Tuesday, October 26, 2010

The Path of Torment reviewed - Don't Answer the Door!

The Path of Torment
reviewed by : Michael K. Snyder 

Gary C. Warren’s film The Path of Torment has been making a fairly decent splash in the indie horror world. I tried to read as little as possible about the film before watching it so that my review could be as unbiased as possible, but there are a lot of rave reviews out there for this film. 

I’m going to start out by explaining the number once aspect to independent film making. The one thing that can turn a powerful plot and script into an amateur looking film, and the single biggest pet peeve I have when watching a film…audio. If a film’s audio isn’t synced right, if it is all clearly ADR and/or terribly mixed, or if the music in the film overpowers any dialogue, I go nuts trying to sit through the film just to see how it ends.

Unfortunately, The Path of Torment’s audio tends to drift into the realm of terrible multiple times during the film. For example, the opening scene of the film has music that is much too loud, and the obvious ADR of the dialogue is painful to watch. I did, however, enjoy the dialogue in the opening scene a lot, but I personally would have opened the scene differently, perhaps skipping straight to the two crazed religious freaks riding up on their bikes. Much more of the film has some pretty bad audio synching as well as some crappy mixing, but given the budget of the film, the audio can be swept underneath the rug. 

Most of the shots in the film are decently composed, and it is clear that Mr. Warren has an eye for filmmaking. I think if he was given a decent budget and better equipment, this film could easily be a great horror/comedy. Some of the acting in the film seems very unfocused; actually most of the performances besides the two leads are bland and unrealistic. For instance, in one scene one of the character’s wives is knocked over the head with a bicycle helmet. The husband reacts with nothing more than simple confusion, and his facial expressions represent more of a sense of stupidity rather than fear or rage. Yes, he has a box cutter in his face, but still it’s his wife and I feel a more realistic reaction would have deeply benefited the scene.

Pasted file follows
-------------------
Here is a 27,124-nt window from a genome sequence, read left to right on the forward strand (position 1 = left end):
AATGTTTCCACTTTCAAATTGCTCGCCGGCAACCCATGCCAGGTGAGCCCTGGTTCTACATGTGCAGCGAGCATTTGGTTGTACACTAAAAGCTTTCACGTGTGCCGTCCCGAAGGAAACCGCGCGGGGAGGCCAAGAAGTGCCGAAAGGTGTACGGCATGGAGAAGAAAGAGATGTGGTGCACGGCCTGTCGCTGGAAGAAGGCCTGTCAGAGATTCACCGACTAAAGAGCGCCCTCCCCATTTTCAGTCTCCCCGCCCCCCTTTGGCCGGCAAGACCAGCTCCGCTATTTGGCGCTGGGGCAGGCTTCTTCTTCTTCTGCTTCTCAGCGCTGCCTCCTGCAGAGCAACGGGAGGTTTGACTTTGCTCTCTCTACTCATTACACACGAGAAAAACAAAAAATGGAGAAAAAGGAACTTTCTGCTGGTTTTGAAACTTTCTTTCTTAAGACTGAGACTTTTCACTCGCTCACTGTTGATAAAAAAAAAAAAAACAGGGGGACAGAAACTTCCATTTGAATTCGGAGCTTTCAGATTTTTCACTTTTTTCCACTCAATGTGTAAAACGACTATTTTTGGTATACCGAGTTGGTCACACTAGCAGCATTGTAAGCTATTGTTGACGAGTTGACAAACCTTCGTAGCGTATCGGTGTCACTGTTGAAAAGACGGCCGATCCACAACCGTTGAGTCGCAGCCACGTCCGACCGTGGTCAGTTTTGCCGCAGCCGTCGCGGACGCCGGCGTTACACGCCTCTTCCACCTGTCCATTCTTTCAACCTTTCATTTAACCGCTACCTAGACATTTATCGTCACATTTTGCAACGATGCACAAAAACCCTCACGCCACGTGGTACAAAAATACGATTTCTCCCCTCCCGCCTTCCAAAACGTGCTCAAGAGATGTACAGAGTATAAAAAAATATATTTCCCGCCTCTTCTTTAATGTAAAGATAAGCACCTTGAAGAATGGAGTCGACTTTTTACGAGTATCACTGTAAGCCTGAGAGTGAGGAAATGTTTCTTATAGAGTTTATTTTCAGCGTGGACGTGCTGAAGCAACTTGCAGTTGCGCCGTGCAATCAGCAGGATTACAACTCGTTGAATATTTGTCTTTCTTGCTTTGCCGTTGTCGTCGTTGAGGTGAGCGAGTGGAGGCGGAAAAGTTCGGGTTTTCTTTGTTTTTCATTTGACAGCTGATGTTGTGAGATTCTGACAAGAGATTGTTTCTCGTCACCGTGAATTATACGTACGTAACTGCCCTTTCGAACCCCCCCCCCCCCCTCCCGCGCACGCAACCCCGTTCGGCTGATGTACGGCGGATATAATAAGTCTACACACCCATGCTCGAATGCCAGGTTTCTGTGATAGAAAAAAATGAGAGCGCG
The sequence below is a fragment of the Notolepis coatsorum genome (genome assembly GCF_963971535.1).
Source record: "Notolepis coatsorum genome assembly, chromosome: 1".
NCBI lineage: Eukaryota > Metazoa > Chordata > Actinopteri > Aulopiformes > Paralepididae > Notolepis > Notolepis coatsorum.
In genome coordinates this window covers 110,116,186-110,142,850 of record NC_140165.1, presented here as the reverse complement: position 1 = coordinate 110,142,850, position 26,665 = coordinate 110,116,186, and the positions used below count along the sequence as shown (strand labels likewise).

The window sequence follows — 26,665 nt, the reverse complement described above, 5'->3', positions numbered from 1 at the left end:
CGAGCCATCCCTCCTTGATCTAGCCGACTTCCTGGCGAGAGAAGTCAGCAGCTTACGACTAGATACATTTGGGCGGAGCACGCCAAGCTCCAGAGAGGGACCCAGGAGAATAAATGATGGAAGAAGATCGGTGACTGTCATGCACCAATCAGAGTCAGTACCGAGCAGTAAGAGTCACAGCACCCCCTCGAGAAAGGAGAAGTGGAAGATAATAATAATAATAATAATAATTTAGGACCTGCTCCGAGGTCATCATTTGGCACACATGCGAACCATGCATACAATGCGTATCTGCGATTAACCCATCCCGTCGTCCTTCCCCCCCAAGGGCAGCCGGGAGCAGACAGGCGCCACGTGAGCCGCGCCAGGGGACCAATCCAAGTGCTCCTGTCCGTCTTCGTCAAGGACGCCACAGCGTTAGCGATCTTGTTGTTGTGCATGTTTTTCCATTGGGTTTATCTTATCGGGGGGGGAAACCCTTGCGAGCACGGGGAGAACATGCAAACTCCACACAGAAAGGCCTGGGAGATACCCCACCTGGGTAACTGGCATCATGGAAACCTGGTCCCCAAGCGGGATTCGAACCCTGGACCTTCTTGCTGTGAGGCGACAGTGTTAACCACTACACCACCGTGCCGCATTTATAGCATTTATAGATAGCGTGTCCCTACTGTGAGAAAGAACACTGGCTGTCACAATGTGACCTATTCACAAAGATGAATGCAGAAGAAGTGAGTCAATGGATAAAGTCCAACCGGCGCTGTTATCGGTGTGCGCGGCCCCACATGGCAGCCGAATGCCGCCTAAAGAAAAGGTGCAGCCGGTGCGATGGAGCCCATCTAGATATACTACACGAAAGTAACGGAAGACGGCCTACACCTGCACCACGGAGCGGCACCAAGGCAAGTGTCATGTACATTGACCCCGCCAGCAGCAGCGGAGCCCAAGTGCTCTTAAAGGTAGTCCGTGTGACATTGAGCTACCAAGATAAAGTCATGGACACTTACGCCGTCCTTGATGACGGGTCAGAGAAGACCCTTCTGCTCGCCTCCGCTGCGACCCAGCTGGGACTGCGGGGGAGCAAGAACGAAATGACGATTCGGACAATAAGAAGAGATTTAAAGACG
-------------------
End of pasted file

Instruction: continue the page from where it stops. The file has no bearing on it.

This film is extremely tongue in cheek, and cannot be taken seriously, which is my main complaint. The story is decent, and should have been treated with a bit a more respect. I feel like something along the lines of Kevin Smith humor would have benefited the film much more. Maybe it’s just my personal tastes, but being a huge Troma fan, I doubt that that’s the issue. I just feel that this plot is too genuine and too solid to throw it away with some goofy humor. 

I’m eager to see what Warren does next, as I’d like to see a solid rewrite of this film and a much better soundtrack. The director clearly has a good vision, and he obviously knows how to compose a frame, but the screenplay needs some serious work.

Michael K. Snyder is a student filmmaker in Winter Park, Florida. When he's not in class he is working on screenplays, short films, working with Rob and the Late Night Crew and anything film related to keep him busy. He is always looking for work and is currently seeking an agent or any form of representation. If you are interested in working with Michael please email him at mksnyder1990@gmail.com

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